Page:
Recreational Tank Driving

A visit to Heyse’s Tank Driving Fun School in eastern Germany

Patrons of Heyse's Tank Driving Fun School plow through the German countryside. (John MacDougall/AFP/Getty)

A few weekends each year, 40-year-old Heiko Schibilski likes to kick back at Heyse’s Tank Driving Fun School in Schönfelde, a small town in eastern Germany. “It reminds me of my childhood,” he told me one recent Saturday after a morning of tank driving. He had been just 8, he explained, when a passing Soviet soldier first offered him a ride in a T-64 battle tank.

Heyse’s Tank Driving Fun School traces its roots to the early 2000s, when a man named Axel Heyse and his brother came across an abandoned tank in a Czech scrap heap during a vacation in Prague. The brothers, who had both served in the now defunct East German army, thought it would be fun to take the Cold War relic home and drive it around a field. They soon discovered that they weren’t the only ones keen on the idea of driving an old tank, and a business was born.

Today Heyse’s school, which is about an hour’s drive from Berlin, has 13 tanks and attracts tens of thousands of customers a year, many of them for corporate retreats, bachelor parties, and birthdays. A half-hour spin in one of the armored vehicles runs €145 (about $160). For an extra €260 ($290), you can use your tank to crush an old car. “Forget your everyday worries and daily stresses,” the tank school’s Web site advises. “Switch off and do something completely crazy.”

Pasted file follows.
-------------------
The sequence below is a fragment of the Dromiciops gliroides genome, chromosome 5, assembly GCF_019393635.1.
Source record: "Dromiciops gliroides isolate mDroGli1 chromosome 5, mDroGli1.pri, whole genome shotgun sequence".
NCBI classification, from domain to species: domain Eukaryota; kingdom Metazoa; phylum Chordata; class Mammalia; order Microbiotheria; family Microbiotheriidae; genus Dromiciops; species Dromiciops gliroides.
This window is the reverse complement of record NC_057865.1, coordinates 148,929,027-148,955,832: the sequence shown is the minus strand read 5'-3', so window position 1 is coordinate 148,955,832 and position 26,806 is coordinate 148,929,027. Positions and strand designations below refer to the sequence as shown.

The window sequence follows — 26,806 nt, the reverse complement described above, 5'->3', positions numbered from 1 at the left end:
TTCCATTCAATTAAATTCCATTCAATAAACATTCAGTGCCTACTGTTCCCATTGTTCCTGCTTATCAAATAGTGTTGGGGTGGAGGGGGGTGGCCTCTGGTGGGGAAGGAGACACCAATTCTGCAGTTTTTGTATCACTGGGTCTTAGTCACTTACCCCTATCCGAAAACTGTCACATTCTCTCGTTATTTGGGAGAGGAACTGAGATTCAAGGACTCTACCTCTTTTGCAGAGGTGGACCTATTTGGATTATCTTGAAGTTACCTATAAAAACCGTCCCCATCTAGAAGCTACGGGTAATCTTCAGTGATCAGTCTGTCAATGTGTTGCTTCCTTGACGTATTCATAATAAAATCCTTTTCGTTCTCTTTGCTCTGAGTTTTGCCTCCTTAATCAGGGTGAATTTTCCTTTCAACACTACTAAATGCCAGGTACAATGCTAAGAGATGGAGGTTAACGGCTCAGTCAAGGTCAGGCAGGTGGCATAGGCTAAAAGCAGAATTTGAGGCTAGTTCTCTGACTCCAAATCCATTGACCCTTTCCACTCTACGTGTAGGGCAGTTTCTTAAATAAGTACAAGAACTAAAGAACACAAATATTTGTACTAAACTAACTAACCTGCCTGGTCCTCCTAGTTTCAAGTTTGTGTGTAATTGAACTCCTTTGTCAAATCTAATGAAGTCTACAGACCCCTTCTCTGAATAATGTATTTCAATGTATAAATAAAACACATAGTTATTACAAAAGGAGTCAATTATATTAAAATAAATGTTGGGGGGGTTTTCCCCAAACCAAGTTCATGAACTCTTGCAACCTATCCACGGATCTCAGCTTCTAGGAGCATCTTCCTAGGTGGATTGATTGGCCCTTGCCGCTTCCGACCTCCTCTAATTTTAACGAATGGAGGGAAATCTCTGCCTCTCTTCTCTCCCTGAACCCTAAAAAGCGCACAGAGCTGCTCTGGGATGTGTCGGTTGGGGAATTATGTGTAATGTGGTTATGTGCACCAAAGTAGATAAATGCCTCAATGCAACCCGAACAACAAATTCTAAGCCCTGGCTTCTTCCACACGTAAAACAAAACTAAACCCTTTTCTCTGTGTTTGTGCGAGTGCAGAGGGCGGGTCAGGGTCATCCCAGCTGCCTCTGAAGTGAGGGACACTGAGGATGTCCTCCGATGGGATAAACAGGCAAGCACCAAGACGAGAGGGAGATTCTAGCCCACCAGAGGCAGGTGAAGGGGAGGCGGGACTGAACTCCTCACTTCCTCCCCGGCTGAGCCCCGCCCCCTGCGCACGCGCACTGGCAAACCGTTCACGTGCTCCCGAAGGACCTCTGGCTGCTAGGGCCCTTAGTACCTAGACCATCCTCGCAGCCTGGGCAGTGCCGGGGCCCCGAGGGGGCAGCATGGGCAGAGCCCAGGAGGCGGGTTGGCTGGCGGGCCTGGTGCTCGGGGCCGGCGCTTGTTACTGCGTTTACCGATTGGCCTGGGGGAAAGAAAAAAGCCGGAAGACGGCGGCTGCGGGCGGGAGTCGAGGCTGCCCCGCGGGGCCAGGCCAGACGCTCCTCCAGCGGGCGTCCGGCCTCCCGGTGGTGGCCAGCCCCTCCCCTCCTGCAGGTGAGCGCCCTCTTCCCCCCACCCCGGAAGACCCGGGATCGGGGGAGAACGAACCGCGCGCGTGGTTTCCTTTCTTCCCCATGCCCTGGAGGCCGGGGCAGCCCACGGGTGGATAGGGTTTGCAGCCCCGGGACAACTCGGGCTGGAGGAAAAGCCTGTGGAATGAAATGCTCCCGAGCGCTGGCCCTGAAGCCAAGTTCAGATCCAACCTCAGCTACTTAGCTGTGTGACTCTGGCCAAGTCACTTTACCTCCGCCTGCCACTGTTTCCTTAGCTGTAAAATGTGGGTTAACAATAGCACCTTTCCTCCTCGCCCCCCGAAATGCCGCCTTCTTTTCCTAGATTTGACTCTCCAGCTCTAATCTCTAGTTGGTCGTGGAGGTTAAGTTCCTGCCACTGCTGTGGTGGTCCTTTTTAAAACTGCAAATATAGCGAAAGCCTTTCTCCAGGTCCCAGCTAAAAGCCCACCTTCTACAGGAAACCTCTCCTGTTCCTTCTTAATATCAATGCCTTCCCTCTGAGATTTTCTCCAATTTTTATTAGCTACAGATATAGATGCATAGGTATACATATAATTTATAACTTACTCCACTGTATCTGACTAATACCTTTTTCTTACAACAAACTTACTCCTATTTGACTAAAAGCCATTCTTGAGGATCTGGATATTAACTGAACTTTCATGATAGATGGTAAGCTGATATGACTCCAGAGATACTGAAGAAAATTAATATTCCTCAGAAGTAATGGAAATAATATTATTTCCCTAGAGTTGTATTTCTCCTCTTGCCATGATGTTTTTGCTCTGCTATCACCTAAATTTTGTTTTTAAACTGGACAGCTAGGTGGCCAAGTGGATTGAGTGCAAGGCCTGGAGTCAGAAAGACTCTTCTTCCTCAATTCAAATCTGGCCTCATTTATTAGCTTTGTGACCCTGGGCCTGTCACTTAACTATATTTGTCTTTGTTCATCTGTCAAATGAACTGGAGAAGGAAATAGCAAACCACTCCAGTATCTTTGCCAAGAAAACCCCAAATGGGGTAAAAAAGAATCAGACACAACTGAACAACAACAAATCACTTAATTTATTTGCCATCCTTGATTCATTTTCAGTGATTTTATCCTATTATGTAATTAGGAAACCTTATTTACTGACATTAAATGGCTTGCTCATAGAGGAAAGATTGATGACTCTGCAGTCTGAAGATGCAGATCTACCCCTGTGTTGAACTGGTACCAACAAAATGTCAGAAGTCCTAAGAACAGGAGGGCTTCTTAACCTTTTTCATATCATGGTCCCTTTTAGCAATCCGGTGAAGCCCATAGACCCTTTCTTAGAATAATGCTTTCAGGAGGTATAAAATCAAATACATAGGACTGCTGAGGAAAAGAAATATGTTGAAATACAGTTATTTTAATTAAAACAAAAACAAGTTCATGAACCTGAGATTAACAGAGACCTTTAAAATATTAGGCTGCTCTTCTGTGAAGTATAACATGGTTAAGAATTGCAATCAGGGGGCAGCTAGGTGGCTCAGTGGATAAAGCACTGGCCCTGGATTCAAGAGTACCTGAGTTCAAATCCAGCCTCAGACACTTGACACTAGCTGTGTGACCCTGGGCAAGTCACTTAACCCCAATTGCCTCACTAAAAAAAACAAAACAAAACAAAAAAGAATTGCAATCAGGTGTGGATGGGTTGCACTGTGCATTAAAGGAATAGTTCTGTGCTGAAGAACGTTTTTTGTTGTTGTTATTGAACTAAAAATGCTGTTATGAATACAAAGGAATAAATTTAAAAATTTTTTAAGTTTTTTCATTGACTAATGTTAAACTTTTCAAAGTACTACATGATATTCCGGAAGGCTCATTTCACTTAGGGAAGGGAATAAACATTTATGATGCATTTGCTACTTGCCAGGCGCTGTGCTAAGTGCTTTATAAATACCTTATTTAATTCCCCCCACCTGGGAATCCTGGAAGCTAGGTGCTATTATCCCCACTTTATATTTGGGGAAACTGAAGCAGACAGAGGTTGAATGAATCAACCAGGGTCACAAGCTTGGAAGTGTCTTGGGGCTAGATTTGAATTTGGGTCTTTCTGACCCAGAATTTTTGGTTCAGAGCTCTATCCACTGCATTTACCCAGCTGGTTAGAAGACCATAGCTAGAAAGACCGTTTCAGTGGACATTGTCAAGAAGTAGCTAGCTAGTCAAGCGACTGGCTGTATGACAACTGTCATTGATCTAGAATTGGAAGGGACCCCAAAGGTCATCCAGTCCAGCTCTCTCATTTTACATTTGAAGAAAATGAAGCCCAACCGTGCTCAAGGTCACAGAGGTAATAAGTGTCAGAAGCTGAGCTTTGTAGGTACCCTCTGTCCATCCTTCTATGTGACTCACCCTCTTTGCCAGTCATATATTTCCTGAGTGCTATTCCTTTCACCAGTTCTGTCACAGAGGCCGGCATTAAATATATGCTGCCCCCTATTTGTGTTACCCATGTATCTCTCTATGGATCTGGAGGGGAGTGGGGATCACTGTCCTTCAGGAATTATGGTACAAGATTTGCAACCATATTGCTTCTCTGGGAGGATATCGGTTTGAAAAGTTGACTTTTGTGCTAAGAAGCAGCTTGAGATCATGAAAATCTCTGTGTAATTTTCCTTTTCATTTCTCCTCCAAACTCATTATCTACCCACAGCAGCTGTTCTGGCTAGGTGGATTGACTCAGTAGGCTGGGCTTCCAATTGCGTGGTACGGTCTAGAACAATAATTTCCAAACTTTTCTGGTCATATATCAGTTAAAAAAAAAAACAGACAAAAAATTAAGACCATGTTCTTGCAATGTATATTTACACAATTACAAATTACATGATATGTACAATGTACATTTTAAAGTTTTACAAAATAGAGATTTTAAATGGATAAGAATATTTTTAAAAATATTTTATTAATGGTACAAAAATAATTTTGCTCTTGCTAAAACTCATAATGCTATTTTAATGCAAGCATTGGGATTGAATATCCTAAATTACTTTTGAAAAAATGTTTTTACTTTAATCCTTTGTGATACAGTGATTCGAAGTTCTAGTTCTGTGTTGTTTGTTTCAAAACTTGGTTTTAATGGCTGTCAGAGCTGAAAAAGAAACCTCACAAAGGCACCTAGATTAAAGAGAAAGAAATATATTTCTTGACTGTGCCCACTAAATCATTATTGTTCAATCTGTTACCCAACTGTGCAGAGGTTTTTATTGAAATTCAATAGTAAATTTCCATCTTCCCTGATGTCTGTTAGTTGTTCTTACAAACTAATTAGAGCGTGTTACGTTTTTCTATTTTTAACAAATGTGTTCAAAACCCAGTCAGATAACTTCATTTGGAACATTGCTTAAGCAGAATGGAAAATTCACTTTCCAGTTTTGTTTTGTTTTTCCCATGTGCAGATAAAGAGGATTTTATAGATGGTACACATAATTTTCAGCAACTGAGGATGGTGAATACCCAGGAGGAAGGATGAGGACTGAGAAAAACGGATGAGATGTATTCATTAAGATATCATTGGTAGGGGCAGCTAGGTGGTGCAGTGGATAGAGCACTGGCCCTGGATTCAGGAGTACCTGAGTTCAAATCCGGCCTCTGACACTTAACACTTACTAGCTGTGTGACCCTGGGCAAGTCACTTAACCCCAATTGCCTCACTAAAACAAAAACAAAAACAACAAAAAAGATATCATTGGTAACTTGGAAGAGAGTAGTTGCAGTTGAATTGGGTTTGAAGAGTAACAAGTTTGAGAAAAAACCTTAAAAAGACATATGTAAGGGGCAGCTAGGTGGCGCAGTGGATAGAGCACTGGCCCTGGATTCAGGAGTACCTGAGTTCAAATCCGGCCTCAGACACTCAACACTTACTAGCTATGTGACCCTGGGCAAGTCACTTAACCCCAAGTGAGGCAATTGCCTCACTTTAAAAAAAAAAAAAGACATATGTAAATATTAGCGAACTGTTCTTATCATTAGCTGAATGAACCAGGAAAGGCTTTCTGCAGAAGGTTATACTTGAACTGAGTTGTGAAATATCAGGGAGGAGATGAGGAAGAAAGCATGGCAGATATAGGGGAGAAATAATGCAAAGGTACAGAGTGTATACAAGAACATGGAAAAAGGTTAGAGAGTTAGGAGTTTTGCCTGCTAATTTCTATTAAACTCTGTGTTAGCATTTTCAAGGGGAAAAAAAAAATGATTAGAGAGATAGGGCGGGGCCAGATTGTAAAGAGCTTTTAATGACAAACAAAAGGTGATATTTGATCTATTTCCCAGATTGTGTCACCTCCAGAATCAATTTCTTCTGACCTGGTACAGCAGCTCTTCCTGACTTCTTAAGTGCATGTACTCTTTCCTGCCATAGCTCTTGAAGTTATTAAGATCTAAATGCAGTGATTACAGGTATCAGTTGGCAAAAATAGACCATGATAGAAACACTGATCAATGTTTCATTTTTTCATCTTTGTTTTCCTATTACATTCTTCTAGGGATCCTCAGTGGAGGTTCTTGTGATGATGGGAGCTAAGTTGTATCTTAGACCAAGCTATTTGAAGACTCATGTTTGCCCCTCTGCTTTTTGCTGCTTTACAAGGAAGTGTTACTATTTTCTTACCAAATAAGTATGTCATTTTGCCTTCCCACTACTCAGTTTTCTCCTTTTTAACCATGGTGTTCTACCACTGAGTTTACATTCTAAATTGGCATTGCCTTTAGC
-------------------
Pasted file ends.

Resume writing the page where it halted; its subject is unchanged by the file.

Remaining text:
Heyse’s success has inspired several copycat tank playgrounds around the country. Perhaps because many Germans are sensitive about their warmongering history, German media reports mostly resist the notion that the phenomenon might signal nostalgia for old-school militarism. “We’re not trying to play war here,” Heyse told the newspaper Berliner Zeitung. A writer for Die Welt, another paper, described Heyse’s clientele as a peaceful bunch including “neighborhood children cavorting with pensioners and conscientious objectors.” “The tanks here sound friendly,” she added. “No guns.”

Ulrich Reinhardt, a researcher who studies demographic change and consumer behavior at the Foundation for Future Studies, in Hamburg, attributes recreational tank driving’s popularity to Germans’ vaunted interest in “machines and technical things,” as well as to a male drive for “strength and power.”

“It’s just like being interested in old cars,” Schibilski told me. “Except it’s a tank.”